The only licensing say that SA denies is the ability to restrict others from enjoying the freedoms you just did. It’s a restriction on restrictability, which in the long run makes it more free than a simple gratis license. Another “share and share alike” clause, the GPL, has amply demonstrated that the concept works very, very well. It says “here, take the work, add to it, sell the damn thing for all I care, but allow others to do the same. I’m not being a dick about what you do with it, so you can’t be one either.”

  5. Beelzebuddy says:

    Oh damn, there’s one point I forgot to address.

    But in my experience, users are a lot more willing to contact, and the whole process is a lot more like ‘hey can I use this here?’ ‘yeah, of course’ rather than lengthy, drawn-out nonsense.

    Sure, if everyone’s being reasonable it’ll all go smoothly, just good times and noodle salad. The same was true under plain ol’ copyright as well. The purpose of an irrevocable permissive license is to step in when people are NOT being reasonable.

    When the artist and user come to different conclusions about what constitutes following the license, and neither is willing to budge. With the BY or SA licenses, infringement is easy to define and easier to correct. With NC or ND, the line is much blurrier (even if CC settles on a firm definition, it’ll probably take a third-party to apply it fairly), and there’s often no way to detect infringement until the horse has already left the barn.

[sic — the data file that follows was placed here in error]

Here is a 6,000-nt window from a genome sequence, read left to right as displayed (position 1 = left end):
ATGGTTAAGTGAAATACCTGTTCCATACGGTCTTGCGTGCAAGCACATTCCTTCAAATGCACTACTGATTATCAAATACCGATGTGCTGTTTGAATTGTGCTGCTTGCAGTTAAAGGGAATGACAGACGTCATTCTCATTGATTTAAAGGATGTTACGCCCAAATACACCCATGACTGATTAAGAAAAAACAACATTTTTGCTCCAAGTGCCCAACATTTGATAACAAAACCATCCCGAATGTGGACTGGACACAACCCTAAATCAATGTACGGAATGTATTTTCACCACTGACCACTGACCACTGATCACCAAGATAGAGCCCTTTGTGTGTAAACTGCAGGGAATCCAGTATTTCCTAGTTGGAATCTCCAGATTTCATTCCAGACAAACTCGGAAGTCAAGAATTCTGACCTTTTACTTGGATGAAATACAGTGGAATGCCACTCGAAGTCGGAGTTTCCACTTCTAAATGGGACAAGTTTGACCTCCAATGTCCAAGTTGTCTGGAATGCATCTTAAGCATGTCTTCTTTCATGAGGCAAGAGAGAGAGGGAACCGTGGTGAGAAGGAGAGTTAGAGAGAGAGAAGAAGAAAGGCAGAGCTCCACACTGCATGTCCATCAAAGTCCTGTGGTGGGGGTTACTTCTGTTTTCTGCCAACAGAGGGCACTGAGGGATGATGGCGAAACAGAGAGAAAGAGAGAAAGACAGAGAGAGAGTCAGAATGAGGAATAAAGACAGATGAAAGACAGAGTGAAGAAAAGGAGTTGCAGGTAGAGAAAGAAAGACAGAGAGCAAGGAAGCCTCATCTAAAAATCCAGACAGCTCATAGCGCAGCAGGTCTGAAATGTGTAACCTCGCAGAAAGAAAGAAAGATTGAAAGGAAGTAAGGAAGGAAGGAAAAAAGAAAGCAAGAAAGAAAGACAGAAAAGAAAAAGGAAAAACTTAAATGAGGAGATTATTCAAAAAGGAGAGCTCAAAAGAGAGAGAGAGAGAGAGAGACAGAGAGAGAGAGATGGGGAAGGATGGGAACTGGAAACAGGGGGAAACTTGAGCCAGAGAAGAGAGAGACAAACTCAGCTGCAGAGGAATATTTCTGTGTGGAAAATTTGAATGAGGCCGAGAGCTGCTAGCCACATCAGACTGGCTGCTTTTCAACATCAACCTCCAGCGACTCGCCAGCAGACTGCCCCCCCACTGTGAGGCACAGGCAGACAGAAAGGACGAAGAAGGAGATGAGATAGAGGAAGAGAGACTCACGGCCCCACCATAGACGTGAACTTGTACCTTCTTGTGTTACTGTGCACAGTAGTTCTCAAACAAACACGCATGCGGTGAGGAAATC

For example: A budding young editor compiles an anthology of his favorite SF shorts. One of them is BY-ND, but since it’s being reprinted untouched he figures he’s fine and prints it. The author of the short, however, stumbles across the book, objects to the foreword the editor added, and on the grounds that that constitutes derivation vengefully demands far more than a fair portion of the proceeds. The book is already printed and in stores, making it a costly effort to get back, so the editor does nothing, forcing the author to give up or sue him.

    Counterexample: A budding young editor compiles an anthology of his favorite SF shorts. One of them is BY-SA, but since he’s only making minor changes he figures he’s fine and prints it. The author of the short, however, stumbles across the book, objects to the changes the editor added, and under the guise of enforcing the SA license vengefully demands far more than a fair portion of the proceeds. The book is already printed and in stores, making it a costly effort to get back, so the editor makes a note on his website that his changes to that particular short are CC:BY-SA, complying with the terms of the license and making any suit completely groundless.